I think the hinderance was in moving from Python to Java, not from a Dynamically to Statically typed language. I wasn’t able to see the benefits of using static typing because they were obscured by the low payoff scenario mentioned above. It would have been nicer, I think, to start somewhere closer to two extreme examples in the static/dynamic spectrum and work your way in. There are headaches at both ends; sometimes it’s unclear what’s going on in very dynamic code and sometimes a static type system fundamentally limits your ability to express a solution. And there are headaches if you compromise too much and end up in the middle, like with Java. But only by experiencing all three of those points in the spectrub was I able to appreciate the tradeoffs between them.

  2. Elizabeth Patitsas

    Two things:

    First, the Climate Orbiter didn’t crash because of a units problem — it crashed because of a much larger problem with how NASA tested its code at the time. At the time, due to insufficent funding and a tight schedule, they really only tested code that was on the actual launch vehicles. Code that stayed on the ground was not rigorously tested.

    The units mixup, had it been on the spacecraft code, would have been easily spotted. The problem was that NASA was not testing /all/ their code. There were further problems with understaffing, and a lack of communication between the people responsible for the ground code, and the people responsible for the spacecraft code. One team was using one set of units, the other another — and it was the intersection that was the problem — and lack of communication there.

    To say it was a units problem is an oversimplification. It was ultimately a problem with team communication and how code was tested.

    Secondly:

    As for research on static vs. dynamic tying, check out: http://courses.cs.washington.edu/courses/cse590n/10au/hanenberg-oopsla2010.pdf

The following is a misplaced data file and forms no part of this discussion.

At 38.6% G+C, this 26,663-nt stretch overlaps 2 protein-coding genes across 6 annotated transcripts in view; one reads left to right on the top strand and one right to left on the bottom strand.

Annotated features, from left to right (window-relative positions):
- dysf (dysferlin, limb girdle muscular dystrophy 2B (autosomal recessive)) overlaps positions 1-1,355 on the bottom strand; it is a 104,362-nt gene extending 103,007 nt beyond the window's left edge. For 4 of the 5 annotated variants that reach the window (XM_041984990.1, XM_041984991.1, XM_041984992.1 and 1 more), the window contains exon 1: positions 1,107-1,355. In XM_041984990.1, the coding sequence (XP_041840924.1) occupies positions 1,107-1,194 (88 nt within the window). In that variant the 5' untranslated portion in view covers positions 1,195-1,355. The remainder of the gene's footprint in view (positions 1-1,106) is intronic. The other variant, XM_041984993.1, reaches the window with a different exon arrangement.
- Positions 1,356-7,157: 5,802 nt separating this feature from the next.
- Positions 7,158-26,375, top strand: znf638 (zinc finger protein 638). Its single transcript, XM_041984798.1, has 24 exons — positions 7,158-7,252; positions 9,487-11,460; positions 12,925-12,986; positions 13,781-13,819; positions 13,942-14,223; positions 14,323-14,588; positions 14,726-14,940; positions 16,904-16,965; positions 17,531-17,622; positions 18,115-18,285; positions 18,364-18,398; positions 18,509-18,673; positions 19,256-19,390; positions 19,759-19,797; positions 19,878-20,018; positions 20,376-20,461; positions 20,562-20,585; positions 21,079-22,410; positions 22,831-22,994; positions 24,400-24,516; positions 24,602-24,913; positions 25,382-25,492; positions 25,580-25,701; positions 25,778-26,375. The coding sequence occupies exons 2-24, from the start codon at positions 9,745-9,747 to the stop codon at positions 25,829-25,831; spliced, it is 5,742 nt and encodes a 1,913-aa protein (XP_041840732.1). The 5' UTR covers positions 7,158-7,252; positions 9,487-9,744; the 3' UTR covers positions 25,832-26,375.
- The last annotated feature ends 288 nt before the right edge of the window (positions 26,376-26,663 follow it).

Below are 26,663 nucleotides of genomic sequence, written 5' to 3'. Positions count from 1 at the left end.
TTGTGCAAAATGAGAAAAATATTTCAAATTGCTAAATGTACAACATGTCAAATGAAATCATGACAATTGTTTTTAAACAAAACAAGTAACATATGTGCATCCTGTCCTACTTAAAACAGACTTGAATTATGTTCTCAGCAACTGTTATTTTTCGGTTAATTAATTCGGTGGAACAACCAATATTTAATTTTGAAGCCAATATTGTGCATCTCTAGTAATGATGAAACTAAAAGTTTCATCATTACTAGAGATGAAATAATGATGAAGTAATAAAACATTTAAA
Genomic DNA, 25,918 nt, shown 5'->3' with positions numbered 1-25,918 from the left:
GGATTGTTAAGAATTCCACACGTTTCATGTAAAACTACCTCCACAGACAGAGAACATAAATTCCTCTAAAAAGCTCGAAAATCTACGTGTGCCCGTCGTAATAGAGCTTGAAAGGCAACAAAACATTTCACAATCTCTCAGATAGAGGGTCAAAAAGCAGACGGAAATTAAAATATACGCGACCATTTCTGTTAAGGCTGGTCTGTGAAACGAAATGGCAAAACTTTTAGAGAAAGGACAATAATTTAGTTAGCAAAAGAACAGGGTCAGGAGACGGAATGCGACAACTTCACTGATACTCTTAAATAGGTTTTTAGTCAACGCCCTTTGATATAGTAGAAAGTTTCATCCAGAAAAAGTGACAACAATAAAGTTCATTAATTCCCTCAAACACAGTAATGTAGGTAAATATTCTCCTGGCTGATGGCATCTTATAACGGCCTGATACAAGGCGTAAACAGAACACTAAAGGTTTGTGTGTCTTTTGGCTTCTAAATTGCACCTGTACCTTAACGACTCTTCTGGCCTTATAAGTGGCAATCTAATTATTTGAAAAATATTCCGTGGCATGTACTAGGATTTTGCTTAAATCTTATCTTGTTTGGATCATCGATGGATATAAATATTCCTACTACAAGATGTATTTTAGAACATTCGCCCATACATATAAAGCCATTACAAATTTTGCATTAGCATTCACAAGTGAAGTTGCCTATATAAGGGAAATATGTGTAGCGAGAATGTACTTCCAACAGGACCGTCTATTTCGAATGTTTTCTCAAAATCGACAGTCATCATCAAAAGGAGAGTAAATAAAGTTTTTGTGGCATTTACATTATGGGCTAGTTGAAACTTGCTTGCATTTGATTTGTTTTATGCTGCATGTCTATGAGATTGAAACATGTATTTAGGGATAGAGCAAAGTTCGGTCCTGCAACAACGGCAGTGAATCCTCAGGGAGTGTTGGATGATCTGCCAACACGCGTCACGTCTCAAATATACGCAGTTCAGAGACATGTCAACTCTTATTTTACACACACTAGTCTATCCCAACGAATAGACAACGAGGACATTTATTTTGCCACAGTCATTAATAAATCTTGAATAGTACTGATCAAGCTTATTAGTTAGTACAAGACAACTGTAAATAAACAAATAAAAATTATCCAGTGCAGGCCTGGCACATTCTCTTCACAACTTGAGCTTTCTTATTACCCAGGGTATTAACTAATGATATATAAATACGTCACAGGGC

They found the typing doesn’t make a difference with regard to development time or quality.

    • Thanks for your comment. So was the NASA problem in the code or in a misreading of the specification? If it was in the code, the units mechanism still would have found the problem — they weren’t testing the ground code, but they must at least have compiled it.

      Thanks for the second link. Do you know if there is any research specifically into typing with learners? I had a look around the ACM DL and couldn’t seem to find anything. It seems odd that no-one has looked into this.

      • Elizabeth Patitsas

        Misreading of the spec. The spacecraft was sending NASA ground control the data (trajectory information) in one set of units, in the form of a raw text file with no annotations, and ground control was assuming the other units when reading in that text file. When ground control was tracking the trajectory and making flight adjustments, their information was hence faulty — sending the craft the wrong adjustments.

        I haven’t seen any literature with learning and types, unfortunately. If you find any, I’d love to see it. My impression is that it doesn’t seem to make a difference one way or the other.

    • Hey Elizabeth,

      I would be very cautious of drawing too many conclusions from that paper by Stefan Hanenberg. It’s nice work, and it’s that people are exploring this scientifically. However, they only look at very small programs which is a significant weakness of the study. In general, the benefits from static typing become more pronounced as programs become larger (e.g. static types provide documentation, IDE’s exploit static types to help navigation, bugs take exponentially longer to fix, etc).

      Cheers,

      Dave

  3. Chris Kuklewicz

    There are good type-inferring languages that allow (x = 7 ; y = “hello”;) and also ensure (x + y) is a type error at compile time.

    In partiuclar, Haskell is use in programming education as several Universities.